Too often people who love animals tend to stray away from people. They gravitate towards voiceless beasts instead of their neighbors and find solace in the responsibility of care of pets. They love the company animals may offer and shrink away from people.
Fortunately, Erin is not one of those people.
She has a perfect balance between animals and people and is equal kind to both. From our first date to moving in together, our relationship has had a four-legged friend always afoot. Even before the beavergoat, Samson, Erin would care for strange dogs or chase after strays trying to get them to safety. It is an endearing quality and never forced. She genuinely cares for dogs and is quick to drop everything to get one to safety.
We could have a highlights reel of the amount of times we’ve driven around neighborhoods trying to corral stray dogs. Once, in route to a birthday dinner, we darted around downtown looking for a loose dachshund hound until its owner scooped the animal up. We’ve hunted German shepherds, run down Labradors and cornered all forms of mutts.
Her passion for protecting loose animals has resulted in an in-house joke of her being on a first name basis with animals services and requesting certain dogcatchers to deal with particular problems. Wild beagle? Better get Craig on the case. Loose poodle? That’s one is for Cindy and so on and so forth.
I certainly don’t want to see a dog get hit by a car and I enjoy supporting her, so I’ll follow suit. Hell, chasing after a stray dog is better than going to the gym.
Through all of her adventures, never have I been as proud of her as I was on Tuesday.
I had just gotten home from a three-day elk hunt in the Uintas and I was exhausted. After doing a podcast at the Tribune and going on a wild goose chase up in Davis County, I made my way home to find Erin on her way out the door for CrossFit. We were catching up in the kitchen when we heard a car horn blast on 900 East. We went to the porch and saw a pit bull jogging northbound.
It was a girl dog with her protruding nipples and we both gave the, “Oh, here we go again” expression of irresponsible pit bull owners. A thick, squat dog with a beautiful brindle coat but the face of a serial killer, it made its way to a garbage can looking for food. I went into the house to grab a couple of biscuits and Erin grabbed one of our leashes.
While I was whistling for it to come to me, Erin moved right on the dog fearlessly. The dog was not huge but had the body type of an Nebraskan wrestler—broad shoulders, thick torso and back legs built for digging in for the fight. Pit bulls are an acquired taste and while I like them, I certainly don’t love them. Much like some folks love an El Camino and others wonder why a sedan needs a truck bed, fans of pit bulls love them unconditionally. Most folks fear them because of their bad reputation or hate them for attacking people, I just have a healthy fear like of heights or clowns.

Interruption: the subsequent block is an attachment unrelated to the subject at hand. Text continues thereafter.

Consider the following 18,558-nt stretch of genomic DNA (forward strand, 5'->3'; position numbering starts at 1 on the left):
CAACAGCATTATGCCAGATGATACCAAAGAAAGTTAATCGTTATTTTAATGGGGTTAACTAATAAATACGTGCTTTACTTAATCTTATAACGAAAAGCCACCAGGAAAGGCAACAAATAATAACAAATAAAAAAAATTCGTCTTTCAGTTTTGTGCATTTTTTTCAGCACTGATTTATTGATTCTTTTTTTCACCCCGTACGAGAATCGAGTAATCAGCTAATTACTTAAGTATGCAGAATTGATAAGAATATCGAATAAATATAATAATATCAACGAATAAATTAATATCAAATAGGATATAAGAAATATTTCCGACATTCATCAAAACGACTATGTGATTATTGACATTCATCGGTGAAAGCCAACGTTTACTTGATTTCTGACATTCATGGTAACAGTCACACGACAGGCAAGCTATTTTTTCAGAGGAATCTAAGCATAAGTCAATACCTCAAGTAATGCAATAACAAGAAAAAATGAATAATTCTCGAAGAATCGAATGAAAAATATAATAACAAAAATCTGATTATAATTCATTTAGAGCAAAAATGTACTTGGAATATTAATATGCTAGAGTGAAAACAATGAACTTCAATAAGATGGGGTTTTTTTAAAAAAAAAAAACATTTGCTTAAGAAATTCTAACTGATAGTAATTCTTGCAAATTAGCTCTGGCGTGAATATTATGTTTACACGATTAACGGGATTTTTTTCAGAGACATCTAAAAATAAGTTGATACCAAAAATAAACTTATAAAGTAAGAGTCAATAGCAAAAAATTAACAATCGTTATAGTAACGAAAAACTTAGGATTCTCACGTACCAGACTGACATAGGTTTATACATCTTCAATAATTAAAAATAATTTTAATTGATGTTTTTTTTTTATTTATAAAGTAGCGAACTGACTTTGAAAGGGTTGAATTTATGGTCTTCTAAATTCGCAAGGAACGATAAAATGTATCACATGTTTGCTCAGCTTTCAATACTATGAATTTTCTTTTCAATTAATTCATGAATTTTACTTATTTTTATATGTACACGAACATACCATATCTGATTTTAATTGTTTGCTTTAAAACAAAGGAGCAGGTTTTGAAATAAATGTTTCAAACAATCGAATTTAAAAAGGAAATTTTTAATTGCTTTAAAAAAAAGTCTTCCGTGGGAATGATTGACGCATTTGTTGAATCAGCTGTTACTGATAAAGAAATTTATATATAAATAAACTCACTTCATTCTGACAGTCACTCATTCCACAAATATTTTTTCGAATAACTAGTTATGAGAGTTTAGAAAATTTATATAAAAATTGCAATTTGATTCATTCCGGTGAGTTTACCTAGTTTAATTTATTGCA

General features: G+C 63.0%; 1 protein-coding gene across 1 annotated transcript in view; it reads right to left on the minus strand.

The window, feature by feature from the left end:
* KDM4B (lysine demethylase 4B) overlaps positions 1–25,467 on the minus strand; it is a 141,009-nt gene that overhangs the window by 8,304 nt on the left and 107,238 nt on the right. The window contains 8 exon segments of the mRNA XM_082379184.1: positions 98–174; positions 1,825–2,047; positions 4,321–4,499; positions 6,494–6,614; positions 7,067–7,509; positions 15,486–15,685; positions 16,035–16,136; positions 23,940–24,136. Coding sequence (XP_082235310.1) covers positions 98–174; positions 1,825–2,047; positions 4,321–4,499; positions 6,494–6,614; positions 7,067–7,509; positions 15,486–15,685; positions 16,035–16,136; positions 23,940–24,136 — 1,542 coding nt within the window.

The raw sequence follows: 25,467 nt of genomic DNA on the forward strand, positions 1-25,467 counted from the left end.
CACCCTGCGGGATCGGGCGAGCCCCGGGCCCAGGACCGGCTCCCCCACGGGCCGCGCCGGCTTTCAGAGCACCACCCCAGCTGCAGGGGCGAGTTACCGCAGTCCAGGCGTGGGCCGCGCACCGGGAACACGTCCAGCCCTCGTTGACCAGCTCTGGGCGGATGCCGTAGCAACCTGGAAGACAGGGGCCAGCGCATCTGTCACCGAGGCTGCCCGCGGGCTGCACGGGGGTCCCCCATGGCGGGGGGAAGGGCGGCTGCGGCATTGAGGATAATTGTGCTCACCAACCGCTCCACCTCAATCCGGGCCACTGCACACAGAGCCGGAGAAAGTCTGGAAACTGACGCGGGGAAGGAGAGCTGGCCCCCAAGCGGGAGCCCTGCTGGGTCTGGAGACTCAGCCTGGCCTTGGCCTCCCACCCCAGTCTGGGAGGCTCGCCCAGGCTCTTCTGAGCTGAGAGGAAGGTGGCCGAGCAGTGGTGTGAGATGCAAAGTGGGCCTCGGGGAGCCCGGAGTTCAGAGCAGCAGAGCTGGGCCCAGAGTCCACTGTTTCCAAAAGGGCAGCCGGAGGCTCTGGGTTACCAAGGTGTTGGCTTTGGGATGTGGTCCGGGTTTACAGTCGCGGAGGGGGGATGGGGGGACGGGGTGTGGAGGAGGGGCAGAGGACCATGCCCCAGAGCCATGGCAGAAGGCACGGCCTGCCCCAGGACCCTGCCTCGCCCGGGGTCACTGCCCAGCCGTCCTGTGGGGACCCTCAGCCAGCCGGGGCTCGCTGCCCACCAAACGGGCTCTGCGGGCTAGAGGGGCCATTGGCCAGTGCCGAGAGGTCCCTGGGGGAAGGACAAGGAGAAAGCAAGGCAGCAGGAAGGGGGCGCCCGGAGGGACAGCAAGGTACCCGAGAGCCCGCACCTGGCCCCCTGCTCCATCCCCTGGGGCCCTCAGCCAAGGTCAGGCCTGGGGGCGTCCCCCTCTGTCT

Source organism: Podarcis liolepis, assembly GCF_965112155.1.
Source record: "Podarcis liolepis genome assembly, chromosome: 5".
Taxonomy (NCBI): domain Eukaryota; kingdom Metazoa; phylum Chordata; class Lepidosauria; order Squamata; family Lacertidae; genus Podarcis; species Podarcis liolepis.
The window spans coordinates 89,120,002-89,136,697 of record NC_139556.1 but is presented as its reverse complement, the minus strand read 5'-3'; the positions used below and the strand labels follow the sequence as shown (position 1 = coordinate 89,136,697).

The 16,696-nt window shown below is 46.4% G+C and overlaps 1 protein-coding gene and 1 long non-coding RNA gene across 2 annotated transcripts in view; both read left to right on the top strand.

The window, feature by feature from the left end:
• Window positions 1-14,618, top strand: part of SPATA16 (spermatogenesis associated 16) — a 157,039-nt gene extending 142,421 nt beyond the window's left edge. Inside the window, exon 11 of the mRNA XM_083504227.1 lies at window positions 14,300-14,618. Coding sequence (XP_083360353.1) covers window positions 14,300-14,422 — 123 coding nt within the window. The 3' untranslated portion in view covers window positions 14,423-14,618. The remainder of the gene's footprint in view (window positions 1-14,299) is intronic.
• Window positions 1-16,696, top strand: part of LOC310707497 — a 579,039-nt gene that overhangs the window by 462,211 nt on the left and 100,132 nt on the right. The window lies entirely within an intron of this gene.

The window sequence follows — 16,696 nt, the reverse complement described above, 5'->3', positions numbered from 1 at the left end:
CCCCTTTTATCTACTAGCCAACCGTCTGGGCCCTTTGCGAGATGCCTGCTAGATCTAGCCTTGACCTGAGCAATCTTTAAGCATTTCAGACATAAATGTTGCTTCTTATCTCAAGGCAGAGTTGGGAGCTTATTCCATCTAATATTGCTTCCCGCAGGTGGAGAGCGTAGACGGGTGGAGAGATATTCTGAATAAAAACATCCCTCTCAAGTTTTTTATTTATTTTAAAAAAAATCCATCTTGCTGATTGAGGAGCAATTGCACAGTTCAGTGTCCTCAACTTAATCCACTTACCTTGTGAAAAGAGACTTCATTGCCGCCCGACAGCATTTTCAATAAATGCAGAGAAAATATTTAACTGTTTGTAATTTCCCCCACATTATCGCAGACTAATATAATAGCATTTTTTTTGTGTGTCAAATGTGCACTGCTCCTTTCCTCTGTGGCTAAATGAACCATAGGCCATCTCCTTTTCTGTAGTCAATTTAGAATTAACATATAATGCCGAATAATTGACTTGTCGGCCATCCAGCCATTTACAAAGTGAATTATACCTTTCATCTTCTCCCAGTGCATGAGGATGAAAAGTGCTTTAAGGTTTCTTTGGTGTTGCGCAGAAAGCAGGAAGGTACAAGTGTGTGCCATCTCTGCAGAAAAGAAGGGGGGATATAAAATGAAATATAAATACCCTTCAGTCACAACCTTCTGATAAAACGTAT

As Erin called animal control, I was able to get the dog over to me to take a biscuit. That Milk Bone never stood a chance. Wolfed down, the dog started back towards the garbage can while I was ready to give it another.
The next three minutes happened in a blur.
An animal control officer was driving by while Erin was on the phone. Not even stopping as he headed towards us, he threw a double-ended noose-style leash at us. Not even hesitating, Erin took the leash and looped it around the dog’s neck. Just like that, Erin came to the rescue. Where I had a healthy respect for the dog, Erin calmly and confidently secured the dog and gently talked to her.
The animal control officer pulled around and got out of the truck. Rearranging a wad of tobacco in his lip, he came up to us to take the dog. But instead of heaping praise on Erin’s quick thinking and fearless action, she began to reprimand her for putting the leash on backwards.
I can’t help but think that we didn’t know this guy from work because we are not Goddamn dogcatchers. Instead of saying thanks for helping him out, he moved the tobacky around his lip and put a new leash on without any words.
I thought the purpose of the leash was to hold the dog and much like any port in the storm, a leashed dog is just that. Unfortunately, this turkey was hell-bent to make sure the dogs leash was on “correctly” from the time it took to put the mutt in the back. What a jerk!
Who isn’t a jerk, on the other hand, is Erin. After eight-plus years, she constantly amazes me. Most people run from stray pit bulls—she does the opposite.
Hopefully the dog’s owner finds her or she finds a good home. God forbid she gets out again, Erin will be on the hunt o bring her back to safety. That’s just what she does.
Ben Raskin bartends at Keys On Main Wednesday through Saturday. Follow him on Twitter @BennyRaskin. Podcast you say? Try TPR: Trib Prep Radio on for size. Erin is only allowed to catch dogs and not bring anymore home.